Should I wait for real estate prices to drop before buying a home? Here are 3 simple reasons why this housing downturn is not like 2008

Should I wait for real estate prices to drop before buying a home? Here are 3 simple reasons why this housing downturn is not like 2008

Two years later, the last decade has already seen a global pandemic, record-setting inflation, rising interest rates and a country more divided than ever.

So why not a housing crash too?

Americans who lived through the 2008 crisis watching the red-hot market may be cooling off and getting flashes. And for prospective homeowners, it can be tempting to put your plans on hold until the market closes so you can buy a home at a great price.

But experts say there are good reasons to believe that, however this hangs, it won’t return to 2008 – which will no doubt be a relief to anyone who has put on their fur-lined jeans and apple-bottom boots. away in storage for a long time. .

Don’t lose

1. Lenders stop being so lazy

Blame it on the banks. The housing crisis of 2008 was a major contributor to the dicey lending practices within the financial industry. Years of deregulation made it easier – and more profitable – to give out risky loans.

The Dodd-Frank Act, signed into law in 2010, aimed to prevent that by increasing oversight in the industry.

While the effectiveness of the act has been questioned over the years, it has certainly forced lenders to be stricter with their lending practices, meaning that far fewer borrowers are likely to land in hot water.

The average credit score for mortgage originations in the second quarter of the year was 773, according to the Federal Reserve Bank of New York. And 65% of new borrowers had credit scores of 760 or higher.

The median is down from a series high in the previous quarter, but the Fed said in its quarterly analysis that, “credit scores on mortgage originations remain very high and reflect continued high lending standards.”

2. Homeowners are doing great

The onset of the pandemic could be devastating to the housing market if millions of homeowners had no choice but to default on their loans.

Fortunately, mortgage forbearance programs allowed struggling borrowers to pause their payments until they could get back on their feet. And it worked: by the end of June, the share of mortgage balances 90-plus days past due remained at 0.5% – a historic low.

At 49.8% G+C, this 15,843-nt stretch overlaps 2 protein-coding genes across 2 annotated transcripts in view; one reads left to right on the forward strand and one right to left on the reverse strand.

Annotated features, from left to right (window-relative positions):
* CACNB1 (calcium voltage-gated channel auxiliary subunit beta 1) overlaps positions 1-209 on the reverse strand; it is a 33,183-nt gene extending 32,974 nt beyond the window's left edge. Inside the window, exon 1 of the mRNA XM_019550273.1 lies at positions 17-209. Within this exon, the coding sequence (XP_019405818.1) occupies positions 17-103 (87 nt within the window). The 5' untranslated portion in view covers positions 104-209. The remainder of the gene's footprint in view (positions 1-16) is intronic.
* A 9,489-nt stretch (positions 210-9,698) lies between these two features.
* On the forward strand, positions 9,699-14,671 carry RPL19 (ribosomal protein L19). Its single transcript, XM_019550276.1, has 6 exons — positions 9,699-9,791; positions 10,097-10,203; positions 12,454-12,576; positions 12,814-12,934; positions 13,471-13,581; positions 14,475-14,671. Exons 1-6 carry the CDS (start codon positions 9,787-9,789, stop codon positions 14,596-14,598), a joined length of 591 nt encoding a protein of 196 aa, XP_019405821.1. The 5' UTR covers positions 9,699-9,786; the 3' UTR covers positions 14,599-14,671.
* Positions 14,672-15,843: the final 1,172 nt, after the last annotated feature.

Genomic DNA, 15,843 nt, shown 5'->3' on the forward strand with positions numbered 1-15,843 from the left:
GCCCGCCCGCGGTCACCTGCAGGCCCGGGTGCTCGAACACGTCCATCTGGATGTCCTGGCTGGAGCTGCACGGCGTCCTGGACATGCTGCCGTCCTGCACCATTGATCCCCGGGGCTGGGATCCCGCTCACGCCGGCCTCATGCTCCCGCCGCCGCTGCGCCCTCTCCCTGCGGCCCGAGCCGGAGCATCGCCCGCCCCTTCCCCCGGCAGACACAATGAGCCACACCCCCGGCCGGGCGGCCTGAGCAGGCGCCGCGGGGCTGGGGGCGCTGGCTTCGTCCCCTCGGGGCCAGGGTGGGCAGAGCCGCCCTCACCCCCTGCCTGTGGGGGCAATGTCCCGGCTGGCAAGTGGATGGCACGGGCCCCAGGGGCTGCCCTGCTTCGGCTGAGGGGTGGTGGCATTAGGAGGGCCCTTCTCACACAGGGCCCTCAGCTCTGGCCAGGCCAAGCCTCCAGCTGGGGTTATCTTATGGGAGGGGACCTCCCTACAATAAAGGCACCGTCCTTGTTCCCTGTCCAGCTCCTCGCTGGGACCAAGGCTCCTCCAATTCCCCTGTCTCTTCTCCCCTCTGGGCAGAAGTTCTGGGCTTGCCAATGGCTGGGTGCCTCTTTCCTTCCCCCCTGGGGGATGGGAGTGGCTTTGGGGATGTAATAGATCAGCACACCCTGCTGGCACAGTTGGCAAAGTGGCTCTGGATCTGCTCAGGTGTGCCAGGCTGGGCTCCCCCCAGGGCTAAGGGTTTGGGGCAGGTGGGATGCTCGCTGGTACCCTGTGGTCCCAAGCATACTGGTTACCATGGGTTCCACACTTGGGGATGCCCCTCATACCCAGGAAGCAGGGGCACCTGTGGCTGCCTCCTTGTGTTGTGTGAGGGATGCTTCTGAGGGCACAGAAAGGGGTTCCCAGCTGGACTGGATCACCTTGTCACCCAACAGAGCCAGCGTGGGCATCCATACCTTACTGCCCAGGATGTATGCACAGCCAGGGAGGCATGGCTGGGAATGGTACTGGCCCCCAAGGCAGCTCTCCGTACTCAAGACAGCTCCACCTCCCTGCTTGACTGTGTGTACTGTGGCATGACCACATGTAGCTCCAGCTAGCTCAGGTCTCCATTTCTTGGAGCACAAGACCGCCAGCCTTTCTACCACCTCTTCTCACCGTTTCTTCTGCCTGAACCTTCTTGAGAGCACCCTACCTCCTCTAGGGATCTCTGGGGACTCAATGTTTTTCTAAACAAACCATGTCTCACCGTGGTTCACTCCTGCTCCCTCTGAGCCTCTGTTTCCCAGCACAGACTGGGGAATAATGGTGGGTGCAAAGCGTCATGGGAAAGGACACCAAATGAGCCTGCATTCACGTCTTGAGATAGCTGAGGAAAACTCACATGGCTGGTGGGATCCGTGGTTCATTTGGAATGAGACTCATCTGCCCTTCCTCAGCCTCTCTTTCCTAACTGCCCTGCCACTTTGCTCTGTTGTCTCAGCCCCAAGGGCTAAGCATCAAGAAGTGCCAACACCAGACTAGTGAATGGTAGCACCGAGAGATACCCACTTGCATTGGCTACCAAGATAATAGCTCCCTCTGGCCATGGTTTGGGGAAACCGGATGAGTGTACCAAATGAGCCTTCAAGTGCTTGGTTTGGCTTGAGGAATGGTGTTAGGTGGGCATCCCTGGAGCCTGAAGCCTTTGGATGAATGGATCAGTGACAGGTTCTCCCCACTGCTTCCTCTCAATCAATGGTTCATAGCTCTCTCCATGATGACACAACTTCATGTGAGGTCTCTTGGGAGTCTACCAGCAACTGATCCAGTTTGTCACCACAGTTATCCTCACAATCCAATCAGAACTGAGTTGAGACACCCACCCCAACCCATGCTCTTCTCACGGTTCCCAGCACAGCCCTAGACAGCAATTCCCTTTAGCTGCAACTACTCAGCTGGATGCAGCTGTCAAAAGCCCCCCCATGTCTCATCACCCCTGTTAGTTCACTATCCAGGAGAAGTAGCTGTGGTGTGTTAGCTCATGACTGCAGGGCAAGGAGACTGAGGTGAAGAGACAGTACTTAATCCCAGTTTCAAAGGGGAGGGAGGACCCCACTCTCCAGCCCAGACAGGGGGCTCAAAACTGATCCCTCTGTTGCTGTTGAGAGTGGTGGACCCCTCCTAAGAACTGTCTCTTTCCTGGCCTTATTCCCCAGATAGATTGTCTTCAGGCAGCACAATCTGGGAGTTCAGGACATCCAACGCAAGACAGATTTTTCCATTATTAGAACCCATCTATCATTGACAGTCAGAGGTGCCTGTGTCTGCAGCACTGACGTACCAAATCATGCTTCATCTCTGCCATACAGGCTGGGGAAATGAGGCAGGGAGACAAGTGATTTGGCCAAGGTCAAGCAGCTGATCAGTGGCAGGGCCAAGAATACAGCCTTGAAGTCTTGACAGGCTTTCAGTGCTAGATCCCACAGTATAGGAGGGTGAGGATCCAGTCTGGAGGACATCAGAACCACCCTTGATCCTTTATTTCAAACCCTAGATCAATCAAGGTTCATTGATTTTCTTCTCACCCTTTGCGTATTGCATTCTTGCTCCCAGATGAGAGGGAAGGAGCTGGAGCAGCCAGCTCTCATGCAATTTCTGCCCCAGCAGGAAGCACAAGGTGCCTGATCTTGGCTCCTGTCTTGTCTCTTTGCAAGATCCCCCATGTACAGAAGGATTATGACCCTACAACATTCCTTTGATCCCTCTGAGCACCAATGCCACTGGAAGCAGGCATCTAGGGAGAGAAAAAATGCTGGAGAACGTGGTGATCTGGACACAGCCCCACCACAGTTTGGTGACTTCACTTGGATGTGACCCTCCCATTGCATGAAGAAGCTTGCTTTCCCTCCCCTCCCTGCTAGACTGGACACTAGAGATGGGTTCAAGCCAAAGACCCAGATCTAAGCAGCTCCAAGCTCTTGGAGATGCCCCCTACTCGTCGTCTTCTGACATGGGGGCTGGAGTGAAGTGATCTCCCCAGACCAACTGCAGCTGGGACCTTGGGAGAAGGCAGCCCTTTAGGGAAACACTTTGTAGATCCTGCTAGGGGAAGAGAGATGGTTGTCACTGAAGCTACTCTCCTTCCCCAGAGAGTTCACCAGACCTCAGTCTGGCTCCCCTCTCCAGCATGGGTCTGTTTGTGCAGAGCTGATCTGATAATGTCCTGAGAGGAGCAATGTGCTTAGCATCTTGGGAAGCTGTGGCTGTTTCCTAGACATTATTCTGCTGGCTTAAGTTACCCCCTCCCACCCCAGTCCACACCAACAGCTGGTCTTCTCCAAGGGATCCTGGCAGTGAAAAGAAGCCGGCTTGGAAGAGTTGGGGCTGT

And compared to 2010, when there was a 30-year increase of 11.36% in convictions in single-family homes, the rate was only 2.13% in the first quarter of 2022.

As of June, 2.7% of the outstanding debt was in some stage of delinquency, amounting to $435 billion in arrears. That may sound like a lot, but it’s a drop of two percentage points from pre-pandemic numbers.

In addition, rising home prices have translated into increased equity for homeowners. Although home prices have fallen slightly, by the end of the second quarter, mortgage holders had $11.5 trillion in usable equity — the 10th highest in a row, according to Black Knight, a mortgage technology and data provider.

And even as the numbers show that the real estate market may be slowing, Black Knight added that “the market is on a strong footing to resolve” since the market’s overall leverage (with its including first and second liens) only 42% of the mortgage. home values ​​— the lowest on record.

3. There is still plenty of supply

“It’s not always as simple as supply and demand — but it almost always is,” host Dave Ramsey said on The Ramsey Show back in June.

Ramsey says the big issue in 2008 was that “there was a huge oversupply because foreclosures went everywhere and the market froze.” The crisis was not because of the economy or interest rates, it was “real estate panic.”

Compared to that, now, there is a great demand and a shortage of supply. But the Federal Reserve’s efforts to ease demand by raising interest rates are starting to work. And new housing is slowly starting to come on the market as well.

Ramsey’s position has not changed in the months since. In a blog post in mid-October, he addressed the question of whether the country is now in a housing recession.

“What we are really seeing now is the number of home sales returning to normal pre-pandemic levels,” Ramsey wrote. “In other words, this is more of a housing market correction than a recession.”

It doesn’t stop readers from wanting to buy now, in fact, he offered a bit of encouragement: “If you’re looking to buy, you’ll have a few more options – and maybe less competition. It may take even longer to save a down payment or find your dream home, but the hustle and bustle is easing.”

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This article provides information only and should not be construed as advice. It is provided without warranty of any kind.

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